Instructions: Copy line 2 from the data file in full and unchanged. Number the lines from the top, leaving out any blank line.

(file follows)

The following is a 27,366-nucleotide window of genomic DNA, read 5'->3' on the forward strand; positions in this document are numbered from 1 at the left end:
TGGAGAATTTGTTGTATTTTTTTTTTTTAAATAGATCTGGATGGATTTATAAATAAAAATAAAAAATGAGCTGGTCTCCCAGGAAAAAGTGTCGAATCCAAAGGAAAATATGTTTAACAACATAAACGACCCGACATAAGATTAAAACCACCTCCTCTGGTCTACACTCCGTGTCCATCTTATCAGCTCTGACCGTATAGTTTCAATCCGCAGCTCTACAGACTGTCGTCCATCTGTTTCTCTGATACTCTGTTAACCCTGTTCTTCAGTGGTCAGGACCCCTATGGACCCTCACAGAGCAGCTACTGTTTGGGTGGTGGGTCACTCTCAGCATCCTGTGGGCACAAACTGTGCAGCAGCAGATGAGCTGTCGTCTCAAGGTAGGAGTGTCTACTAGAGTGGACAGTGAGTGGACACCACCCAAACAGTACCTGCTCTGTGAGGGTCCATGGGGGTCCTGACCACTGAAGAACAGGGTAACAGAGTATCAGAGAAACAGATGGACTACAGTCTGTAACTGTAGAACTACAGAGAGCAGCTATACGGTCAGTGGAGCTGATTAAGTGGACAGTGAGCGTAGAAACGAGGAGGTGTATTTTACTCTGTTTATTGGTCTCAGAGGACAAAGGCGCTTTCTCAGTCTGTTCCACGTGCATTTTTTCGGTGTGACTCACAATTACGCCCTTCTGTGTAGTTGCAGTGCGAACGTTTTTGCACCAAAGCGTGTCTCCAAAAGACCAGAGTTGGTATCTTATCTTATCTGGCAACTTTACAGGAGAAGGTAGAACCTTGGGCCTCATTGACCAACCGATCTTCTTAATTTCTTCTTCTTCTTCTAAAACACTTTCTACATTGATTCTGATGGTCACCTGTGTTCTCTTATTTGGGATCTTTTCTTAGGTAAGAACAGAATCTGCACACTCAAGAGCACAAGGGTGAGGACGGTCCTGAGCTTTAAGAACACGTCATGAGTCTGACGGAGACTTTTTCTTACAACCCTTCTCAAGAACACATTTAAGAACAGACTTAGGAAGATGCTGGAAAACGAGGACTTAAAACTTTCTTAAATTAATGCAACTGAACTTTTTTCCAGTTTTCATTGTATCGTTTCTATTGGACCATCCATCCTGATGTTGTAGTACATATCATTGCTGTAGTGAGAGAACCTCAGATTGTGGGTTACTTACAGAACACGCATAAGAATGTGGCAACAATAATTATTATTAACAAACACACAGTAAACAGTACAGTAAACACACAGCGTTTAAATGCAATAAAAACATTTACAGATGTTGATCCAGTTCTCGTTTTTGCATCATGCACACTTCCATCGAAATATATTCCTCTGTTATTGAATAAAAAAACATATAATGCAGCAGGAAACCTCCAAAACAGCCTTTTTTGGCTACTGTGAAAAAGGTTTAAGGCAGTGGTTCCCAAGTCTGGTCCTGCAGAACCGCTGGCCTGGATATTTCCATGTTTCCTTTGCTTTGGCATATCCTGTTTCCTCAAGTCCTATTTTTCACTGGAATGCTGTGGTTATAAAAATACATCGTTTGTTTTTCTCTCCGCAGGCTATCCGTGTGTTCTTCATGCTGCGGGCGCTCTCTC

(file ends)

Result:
TGGAGAATTTGTTGTATTTTTTTTTTTTAAATAGATCTGGATGGATTTATAAATAAAAATAAAAAATGAGCTGGTCTCCCAGGAAAAAGTGTCGAATCCAAAGGAAAATATGTTTAACAACATAAACGACCCGACATAAGATTAAAACCACCTCCTCTGGTCTACACTCCGTGTCCATCTTATCAGCTCTGACCGTATAGTTTCAATCCGCAGCTCTACAGACTGTCGTCCATCTGTTTCTCTGATACTCTGTTAACCCTGTTCTTCAGTGGTCAGGACCCCTATGGACCCTCACAGAGCAGCTACTGTTTGGGTGGTGGGTCACTCTCAGCATCCTGTGGGCACAAACTGTGCAGCAGCAGATGAGCTGTCGTCTCAAGGTAGGAGTGTCTACTAGAGTGGACAGTGAGTGGACACCACCCAAACAGTACCTGCTCTGTGAGGGTCCATGGGGGTCCTGACCACTGAAGAACAGGGTAACAGAGTATCAGAGAAACAGATGGACTACAGTCTGTAACTGTAGAACTACAGAGAGCAGCTATACGGTCAGTGGAGCTGATTAAGTGGACAGTGAGCGTAGAAACGAGGAGGTGTATTTTACTCTGTTTATTGGTCTCAGAGGACAAAGGCGCTTTCTCAGTCTGTTCCACGTGCATTTTTTCGGTGTGACTCACAATTACGCCCTTCTGTGTAGTTGCAGTGCGAACGTTTTTGCACCAAAGCGTGTCTCCAAAAGACCAGAGTTGGTATCTTATCTTATCTGGCAACTTTACAGGAGAAGGTAGAACCTTGGGCCTCATTGACCAACCGATCTTCTTAATTTCTTCTTCTTCTTCTAAAACACTTTCTACATTGATTCTGATGGTCACCTGTGTTCTCTTATTTGGGATCTTTTCTTAGGTAAGAACAGAATCTGCACACTCAAGAGCACAAGGGTGAGGACGGTCCTGAGCTTTAAGAACACGTCATGAGTCTGACGGAGACTTTTTCTTACAACCCTTCTCAAGAACACATTTAAGAACAGACTTAGGAAGATGCTGGAAAACGAGGACTTAAAACTTTCTTAAATTAATGCAACTGAACTTTTTTCCAGTTTTCATTGTATCGTTTCTATTGGACCATCCATCCTGATGTTGTAGTACATATCATTGCTGTAGTGAGAGAACCTCAGATTGTGGGTTACTTACAGAACACGCATAAGAATGTGGCAACAATAATTATTATTAACAAACACACAGTAAACAGTACAGTAAACACACAGCGTTTAAATGCAATAAAAACATTTACAGATGTTGATCCAGTTCTCGTTTTTGCATCATGCACACTTCCATCGAAATATATTCCTCTGTTATTGAATAAAAAAACATATAATGCAGCAGGAAACCTCCAAAACAGCCTTTTTTGGCTACTGTGAAAAAGGTTTAAGGCAGTGGTTCCCAAGTCTGGTCCTGCAGAACCGCTGGCCTGGATATTTCCATGTTTCCTTTGCTTTGGCATATCCTGTTTCCTCAAGTCCTATTTTTCACTGGAATGCTGTGGTTATAAAAATACATCGTTTGTTTTTCTCTCCGCAGGCTATCCGTGTGTTCTTCATGCTGCGGGCGCTCTCTC